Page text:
News & Innovation

Young Adult Hip Problems By Mr Tahir Khan Consultant Orthopaedic Surgeon at the RNOH PPU

By Mr Tahir Khan
Consultant Orthopaedic

Hip joint is pivotal to normal bipedal ambulation. Any deformity in the articulation leads to significant disability in young, active individuals. Patients with hip problems, typically complain of the following:

  • Groin pain after physical activity
  • Dull ache or Discomfort after walking, running, dancing or prolonged sitting
  • Stiffness affecting hip movements
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Chronic Pain – A global concern  By Dr Tacson Fernandez

By Mr Panos Gikas
Consultant Orthopaedic and Sarcoma Surgeon
Honorary Lecturer, Department of Physics, UCL

Recently there has been an increase in interest in performing hip replacement surgery by less invasive means, and by smaller incisions. Some of these so called minimally invasive techniques however are only reduced skin incision techniques and are associated with the same muscle and/or tendon injury as “conventional” approaches.

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Chronic Pain – A global concern  By Dr Tacson Fernandez

People who through no fault of their own have their lives demolished by pain deserve our help. Professor Henry McQuay from Oxford clearly highlights the plight of chronic pain sufferers in his article in the BMJ 2008, “Help and hope at the bottom of the pile1

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Mr Goldberg - A Novel Stem Cell Treatment for Cartilage Defects in the Ankle

Articular cartilage is the thin shock absorber of the ankle. Like all joint surfaces the ankle is lined by cartilage which allows smooth gliding motion and transmits forces from the floor to the body. When the articular cartilage becomes damaged, as a result of trauma (ankle sprains or fractures) or as a result of loss of blood supply (osteochondritis dissecans) then the body has a limited repair potential.

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Mr Robert Lee - Minimally Invasive Anterior Column Reconstruction in Spinal Adult Degenerative Deformity

Spinal adult degenerative deformity encompasses a wide range of pathologies including spondylolisthesis (slip of one vertebra on another), scoliosis (sideways curvature of the spine) and positive sagittal balance (unable to stand upright due to flattening of the curves in the spine). Often all three of these conditions can present in one patient. Patients present with severe back and in particular leg pain due to degeneration of the intervertebral discs leading to compression of the nerves and ‘sciatica’.

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Birth Brachial Plexus Palsy  (BBPP - Erb’s Palsy) Mr. Tom Quick  MB MA(Cantab)FRCS

A 19th-century Bavarian doctor, Wilhelm Heinrich Erb, gave his name to a nerve injury which happens to babies during birth. Erb’s Palsy is a weakness of shoulder and elbow muscles.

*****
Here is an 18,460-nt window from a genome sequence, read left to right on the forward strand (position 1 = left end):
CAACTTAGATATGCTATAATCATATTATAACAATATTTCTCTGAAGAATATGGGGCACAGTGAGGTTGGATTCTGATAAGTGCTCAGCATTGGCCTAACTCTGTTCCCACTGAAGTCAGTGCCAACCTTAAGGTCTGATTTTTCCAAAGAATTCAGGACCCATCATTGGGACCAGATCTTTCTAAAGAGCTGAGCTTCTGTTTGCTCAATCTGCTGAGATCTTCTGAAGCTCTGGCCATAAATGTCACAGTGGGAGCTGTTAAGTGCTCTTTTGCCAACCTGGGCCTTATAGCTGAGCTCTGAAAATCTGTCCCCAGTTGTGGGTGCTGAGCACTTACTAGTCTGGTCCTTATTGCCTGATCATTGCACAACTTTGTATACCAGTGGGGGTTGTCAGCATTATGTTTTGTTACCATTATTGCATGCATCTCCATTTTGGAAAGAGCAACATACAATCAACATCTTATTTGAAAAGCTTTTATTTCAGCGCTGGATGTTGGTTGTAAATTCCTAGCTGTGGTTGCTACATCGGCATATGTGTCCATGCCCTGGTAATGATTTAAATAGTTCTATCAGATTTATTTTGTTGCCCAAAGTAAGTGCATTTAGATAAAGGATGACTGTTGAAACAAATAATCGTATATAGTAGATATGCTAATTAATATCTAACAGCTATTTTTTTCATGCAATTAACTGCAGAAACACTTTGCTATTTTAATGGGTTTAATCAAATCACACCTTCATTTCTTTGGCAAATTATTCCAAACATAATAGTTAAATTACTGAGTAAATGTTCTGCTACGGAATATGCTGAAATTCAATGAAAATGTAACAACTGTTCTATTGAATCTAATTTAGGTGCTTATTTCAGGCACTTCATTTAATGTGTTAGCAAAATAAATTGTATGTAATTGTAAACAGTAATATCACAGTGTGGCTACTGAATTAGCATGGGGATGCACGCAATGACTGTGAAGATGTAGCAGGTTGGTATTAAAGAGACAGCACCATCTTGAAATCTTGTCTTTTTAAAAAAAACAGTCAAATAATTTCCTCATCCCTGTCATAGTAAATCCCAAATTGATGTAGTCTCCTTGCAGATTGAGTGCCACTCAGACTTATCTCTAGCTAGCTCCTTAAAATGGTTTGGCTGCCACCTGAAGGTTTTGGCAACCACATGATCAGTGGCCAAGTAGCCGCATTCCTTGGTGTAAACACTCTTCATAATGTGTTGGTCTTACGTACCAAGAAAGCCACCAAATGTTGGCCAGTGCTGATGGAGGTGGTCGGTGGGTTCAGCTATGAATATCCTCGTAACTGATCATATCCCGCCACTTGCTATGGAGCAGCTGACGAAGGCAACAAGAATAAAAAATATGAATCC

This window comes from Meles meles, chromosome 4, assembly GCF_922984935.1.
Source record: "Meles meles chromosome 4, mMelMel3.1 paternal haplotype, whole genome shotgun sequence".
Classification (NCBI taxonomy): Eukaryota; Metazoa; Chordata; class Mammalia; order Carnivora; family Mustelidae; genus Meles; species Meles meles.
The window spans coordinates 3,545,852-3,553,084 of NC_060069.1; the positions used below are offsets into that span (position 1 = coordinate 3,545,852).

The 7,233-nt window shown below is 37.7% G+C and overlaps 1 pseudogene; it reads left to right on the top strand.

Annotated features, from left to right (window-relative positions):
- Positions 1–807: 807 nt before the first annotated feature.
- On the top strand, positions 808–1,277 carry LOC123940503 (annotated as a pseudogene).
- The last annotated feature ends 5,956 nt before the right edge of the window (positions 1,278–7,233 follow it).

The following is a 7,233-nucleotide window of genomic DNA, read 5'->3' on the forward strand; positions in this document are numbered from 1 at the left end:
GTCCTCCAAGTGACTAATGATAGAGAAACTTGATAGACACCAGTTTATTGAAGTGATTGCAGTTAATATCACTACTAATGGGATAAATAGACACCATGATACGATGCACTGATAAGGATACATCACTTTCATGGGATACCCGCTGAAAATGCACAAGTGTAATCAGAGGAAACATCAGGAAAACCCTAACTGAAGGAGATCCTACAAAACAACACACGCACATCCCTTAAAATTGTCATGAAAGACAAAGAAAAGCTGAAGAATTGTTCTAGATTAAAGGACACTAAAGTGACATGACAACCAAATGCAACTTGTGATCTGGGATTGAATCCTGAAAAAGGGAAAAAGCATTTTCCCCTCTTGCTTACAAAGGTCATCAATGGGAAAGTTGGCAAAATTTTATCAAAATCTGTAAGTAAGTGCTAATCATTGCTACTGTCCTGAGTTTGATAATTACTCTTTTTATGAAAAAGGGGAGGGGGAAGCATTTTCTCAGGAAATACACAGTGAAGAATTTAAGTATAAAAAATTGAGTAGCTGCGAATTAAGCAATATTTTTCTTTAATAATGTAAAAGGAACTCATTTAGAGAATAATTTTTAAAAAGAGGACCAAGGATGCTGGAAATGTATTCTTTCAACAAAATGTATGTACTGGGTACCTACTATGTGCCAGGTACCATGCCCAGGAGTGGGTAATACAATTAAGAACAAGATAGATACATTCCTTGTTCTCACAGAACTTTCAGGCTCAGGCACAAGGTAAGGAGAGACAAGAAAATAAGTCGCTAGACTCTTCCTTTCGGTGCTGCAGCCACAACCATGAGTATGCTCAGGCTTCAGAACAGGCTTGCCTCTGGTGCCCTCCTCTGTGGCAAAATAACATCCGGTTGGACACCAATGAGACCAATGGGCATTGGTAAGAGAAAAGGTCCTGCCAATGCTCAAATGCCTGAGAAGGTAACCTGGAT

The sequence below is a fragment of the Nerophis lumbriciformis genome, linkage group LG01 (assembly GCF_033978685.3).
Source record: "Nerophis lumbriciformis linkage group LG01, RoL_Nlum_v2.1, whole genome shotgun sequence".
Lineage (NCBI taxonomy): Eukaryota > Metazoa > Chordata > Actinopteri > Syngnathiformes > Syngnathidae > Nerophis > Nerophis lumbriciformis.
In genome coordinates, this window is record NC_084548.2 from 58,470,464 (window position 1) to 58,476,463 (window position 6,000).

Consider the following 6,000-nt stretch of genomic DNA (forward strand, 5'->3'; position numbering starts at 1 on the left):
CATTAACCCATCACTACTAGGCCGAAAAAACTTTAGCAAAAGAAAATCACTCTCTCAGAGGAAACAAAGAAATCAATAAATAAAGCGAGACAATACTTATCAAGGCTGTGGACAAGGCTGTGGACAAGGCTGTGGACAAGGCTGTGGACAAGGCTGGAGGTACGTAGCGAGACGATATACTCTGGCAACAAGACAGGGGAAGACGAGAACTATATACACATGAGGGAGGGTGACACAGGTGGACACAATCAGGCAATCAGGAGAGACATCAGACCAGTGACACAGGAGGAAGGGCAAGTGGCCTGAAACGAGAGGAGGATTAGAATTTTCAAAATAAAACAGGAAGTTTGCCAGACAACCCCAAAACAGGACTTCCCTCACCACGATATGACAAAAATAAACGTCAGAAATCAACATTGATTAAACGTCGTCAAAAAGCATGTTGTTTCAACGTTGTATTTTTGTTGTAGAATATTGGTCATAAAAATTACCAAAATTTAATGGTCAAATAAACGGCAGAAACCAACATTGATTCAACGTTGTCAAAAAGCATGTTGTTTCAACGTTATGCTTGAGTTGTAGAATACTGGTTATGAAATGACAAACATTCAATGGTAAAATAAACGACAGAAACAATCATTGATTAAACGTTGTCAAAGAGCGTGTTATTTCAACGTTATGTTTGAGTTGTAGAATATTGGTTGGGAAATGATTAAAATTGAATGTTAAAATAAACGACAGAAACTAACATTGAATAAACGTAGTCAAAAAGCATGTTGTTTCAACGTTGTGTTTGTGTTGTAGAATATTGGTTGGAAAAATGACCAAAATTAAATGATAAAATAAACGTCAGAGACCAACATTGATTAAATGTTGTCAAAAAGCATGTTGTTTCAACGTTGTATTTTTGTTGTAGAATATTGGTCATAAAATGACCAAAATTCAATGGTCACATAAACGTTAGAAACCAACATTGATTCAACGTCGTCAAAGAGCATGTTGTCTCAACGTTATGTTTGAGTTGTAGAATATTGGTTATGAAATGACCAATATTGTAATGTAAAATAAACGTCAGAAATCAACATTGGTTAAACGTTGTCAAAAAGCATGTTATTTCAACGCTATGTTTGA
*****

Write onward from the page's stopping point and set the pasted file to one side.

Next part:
Arm nerves come from the spine in the lower neck at C5, C6, C7, C8 and T1. These nerves come together at a major junction called the brachial plexus. During birth, as the child squeezes out of the mother’s pelvis, the neck can be over-stretched damaging the nerves. Injury can be mild, recovering rapidly and completely, nerves can be partially or totally snapped, or pulled clean from the spinal cord.

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Ankle Replacement Mr Andrew Goldberg OBE

Arthritis in the ankle is extremely painful and can affect someone’s quality of life as much as end stage heart failure. Even getting up to make a cup of coffee can be difficult.

The commonest cause of ankle arthritis is a break of the ankle or leg or recurrent severe sprains, but it can take anything up to 20 years to develop because the cartilage wears away gradually and with it does the shock absorbing capacity of the joint lining. Eventually bones rub against bones which cause a limp, stiffness and pain.

Physiotherapy and losing weight can help in some cases - otherwise, surgery may have to be considered.

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stem cell harvest and transplant for cartilage defects in the knee

Articular cartilage is a thin layer of highly specialised tissue that provides a smooth, lubricated surface for joint movement and transmits forces to the underlying bone. Articular cartilage, however, has a limited capacity for healing and repair, which means that once the joint surface is damaged, the subsequent repair is limited. The resultant repair is often with a different type of cartilage – fibrocartilage, which lacks the same biochemical structure as normal articular cartilage and has been shown to break down more rapidly. The injured joint is therefore unlikely to return to its original structure and function, predisposing the patient to premature osteoarthritis.

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